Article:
A Full-Court Press on the Housing Affordability Crisis
- NAHB continues to work tirelessly to enact solutions to the growing housing affordability crisis and to keep housing front and center among policymakers and the media.
- In a sign of the clout of NAHB, we have participated in several high-level policy venues over the past several weeks.
- On Sept. 21, NAHB CEO Jerry Howard engaged in a White House meeting on housing where he urged the administration to focus on helping to ease building material supply chain shortages that are resulting in housing construction delays and higher home building costs.
- Howard also asked the White House to make it a priority to ensure sufficient liquidity for the housing market and to eliminate unnecessary regulations that slow the home building process and raise housing costs for home buyers and renters.
- NAHB First Vice Chairman Alicia Huey touched on similar themes when she participated in a New Democratic Coalition Housing Roundtable on Sept. 15, including urging lawmakers to ensure that vocational training opportunities stand on the same footing as a four-year college path.
- And NAHB Chairman Jerry Konter testified before Congress on July 20 and urged lawmakers to act on several fronts to resolve the housing crisis.
- Many of you are also aware of a new supply chain issue – the growing lack of transformers.
In an effort spearheaded by NAHB, we sent a joint letter to President Biden last week along with three other organizations (Associated Builders and Contractors, the Association of General Contractors and the Independent Electrical Contractors) reiterating our concerns about the lack of availability of transformers and other components.
We have also engaged the Commerce Department on this issue and we are asking the White House to convene a summit with interested stakeholders to find solutions to these problems.
Our efforts on the supply-side front are showing results. Lawmakers have reached out to the Biden administration urging it to prioritize lumber trade and to reduce housing costs.
Lawmakers are also taking to the House floor to urge the administration to address the housing affordability crisis by prioritizing lumber and building material prices.
And thanks to NAHB’s tireless efforts on the tariff front, the Commerce Department moved in August to slash tariffs on Canadian lumber imports into the U.S. by more than half – from 17.99% to 8.59%.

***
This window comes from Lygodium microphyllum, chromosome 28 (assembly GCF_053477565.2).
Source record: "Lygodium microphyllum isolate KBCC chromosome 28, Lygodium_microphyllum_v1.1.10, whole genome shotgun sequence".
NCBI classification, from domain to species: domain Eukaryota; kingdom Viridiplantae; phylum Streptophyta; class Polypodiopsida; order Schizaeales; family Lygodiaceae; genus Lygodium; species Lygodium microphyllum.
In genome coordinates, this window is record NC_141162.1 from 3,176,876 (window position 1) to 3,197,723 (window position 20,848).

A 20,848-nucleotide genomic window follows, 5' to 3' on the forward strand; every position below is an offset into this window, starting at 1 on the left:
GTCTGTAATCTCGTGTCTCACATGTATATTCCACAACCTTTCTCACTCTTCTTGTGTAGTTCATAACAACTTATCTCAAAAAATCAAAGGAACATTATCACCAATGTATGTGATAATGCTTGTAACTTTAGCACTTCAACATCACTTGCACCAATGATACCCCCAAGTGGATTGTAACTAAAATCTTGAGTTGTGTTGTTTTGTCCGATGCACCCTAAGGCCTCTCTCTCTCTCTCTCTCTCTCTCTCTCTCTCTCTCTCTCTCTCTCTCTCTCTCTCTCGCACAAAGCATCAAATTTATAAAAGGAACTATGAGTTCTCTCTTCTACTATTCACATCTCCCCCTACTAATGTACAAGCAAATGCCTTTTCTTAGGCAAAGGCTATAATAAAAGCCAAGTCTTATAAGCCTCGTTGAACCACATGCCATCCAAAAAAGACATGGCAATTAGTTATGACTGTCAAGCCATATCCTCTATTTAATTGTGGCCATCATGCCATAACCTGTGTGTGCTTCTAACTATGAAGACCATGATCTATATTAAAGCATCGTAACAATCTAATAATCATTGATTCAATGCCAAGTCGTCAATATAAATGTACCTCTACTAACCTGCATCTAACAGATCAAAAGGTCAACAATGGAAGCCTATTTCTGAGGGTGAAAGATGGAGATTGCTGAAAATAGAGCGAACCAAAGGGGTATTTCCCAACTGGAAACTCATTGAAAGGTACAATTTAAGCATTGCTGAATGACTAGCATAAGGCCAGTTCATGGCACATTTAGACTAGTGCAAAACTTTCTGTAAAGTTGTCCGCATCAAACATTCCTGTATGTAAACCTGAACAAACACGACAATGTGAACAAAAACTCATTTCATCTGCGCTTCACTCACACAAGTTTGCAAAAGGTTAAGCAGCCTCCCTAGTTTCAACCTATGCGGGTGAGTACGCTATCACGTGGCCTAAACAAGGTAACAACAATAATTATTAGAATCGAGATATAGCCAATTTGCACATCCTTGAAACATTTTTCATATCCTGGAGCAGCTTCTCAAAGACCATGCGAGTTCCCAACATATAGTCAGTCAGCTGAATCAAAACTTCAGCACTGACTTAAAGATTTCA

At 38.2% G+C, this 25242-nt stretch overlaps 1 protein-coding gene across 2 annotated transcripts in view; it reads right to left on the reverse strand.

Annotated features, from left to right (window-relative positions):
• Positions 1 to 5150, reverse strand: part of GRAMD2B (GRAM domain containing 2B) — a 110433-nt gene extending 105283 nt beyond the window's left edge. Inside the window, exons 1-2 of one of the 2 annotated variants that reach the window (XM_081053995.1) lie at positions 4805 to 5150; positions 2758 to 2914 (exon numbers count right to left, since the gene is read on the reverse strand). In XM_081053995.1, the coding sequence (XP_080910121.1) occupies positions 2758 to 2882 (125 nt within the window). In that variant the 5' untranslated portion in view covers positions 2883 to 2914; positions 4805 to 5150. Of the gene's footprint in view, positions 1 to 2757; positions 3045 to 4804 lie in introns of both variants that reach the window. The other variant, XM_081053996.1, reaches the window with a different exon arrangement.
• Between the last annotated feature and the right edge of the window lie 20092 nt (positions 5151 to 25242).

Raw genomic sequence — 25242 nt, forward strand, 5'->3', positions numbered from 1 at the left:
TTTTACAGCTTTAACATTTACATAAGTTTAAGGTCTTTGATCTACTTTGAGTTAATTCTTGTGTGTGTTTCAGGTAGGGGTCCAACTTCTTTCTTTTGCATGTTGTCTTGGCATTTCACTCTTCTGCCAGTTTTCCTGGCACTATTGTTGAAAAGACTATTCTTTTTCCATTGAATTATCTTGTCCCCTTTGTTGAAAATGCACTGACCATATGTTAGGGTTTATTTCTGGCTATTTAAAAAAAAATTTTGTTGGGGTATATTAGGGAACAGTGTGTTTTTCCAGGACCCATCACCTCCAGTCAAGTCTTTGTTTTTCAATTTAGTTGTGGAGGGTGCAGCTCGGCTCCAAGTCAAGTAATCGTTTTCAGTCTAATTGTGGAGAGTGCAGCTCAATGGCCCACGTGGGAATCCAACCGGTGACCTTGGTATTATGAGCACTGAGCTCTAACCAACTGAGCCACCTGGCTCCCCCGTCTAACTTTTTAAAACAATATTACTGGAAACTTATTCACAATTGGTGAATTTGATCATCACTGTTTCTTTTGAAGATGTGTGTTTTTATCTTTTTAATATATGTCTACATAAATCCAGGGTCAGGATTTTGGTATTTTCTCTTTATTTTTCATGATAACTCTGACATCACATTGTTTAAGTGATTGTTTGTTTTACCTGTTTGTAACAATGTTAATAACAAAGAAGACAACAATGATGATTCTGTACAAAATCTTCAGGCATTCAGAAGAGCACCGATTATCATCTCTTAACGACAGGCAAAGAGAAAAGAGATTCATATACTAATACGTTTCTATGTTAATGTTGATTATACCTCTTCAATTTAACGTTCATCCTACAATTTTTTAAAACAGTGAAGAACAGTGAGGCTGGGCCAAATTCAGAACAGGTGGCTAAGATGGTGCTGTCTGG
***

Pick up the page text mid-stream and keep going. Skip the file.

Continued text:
While we have seen progress, NAHB and our powerful grassroots continue to hammer home the message to Washington policymakers that much more needs to be done to improve housing affordability in this high-inflation environment.
NAHB is determined to keep the pressure on the Biden administration and Congress and is working 24-7 to resolve these critical housing affordability issues that are affecting all our members across the country.
Housing Recession Deepens
- The housing recession continues to deepen.
- Builder sentiment has fallen for 10 consecutive months, single-family production is running at a weakened pace due to elevated mortgage rates and high construction costs, and existing home sales have been down for eight straight months.
- All of these factors, coupled with high inflation, low existing inventory and elevated home prices caused housing affordability to fall to its lowest level since the Great Recession in the second quarter of 2022. Just 42.8% of new and existing homes sold were affordable to a typical family, according to the NAHB/Wells Fargo Housing Opportunity Index.
- And in a move that will add further headwinds to an already down housing market, the Federal Reserve on Sept. 21 posted its third straight rate hike of 75 basis points to the federal funds rate. As of early October, mortgage rates were running near 7%, the highest level since 2007.
- Since housing is a leading indicator of economic conditions and there is a policy lag involved with monetary policy, NAHB is urging the Fed to take careful note of the worsening housing market moving forward.
- NAHB is forecasting that 2022 will be the first year since 2011 to see single-family starts decline. After additional declines in 2023, single-family construction is expected to rebound in 2024 as interest rates normalize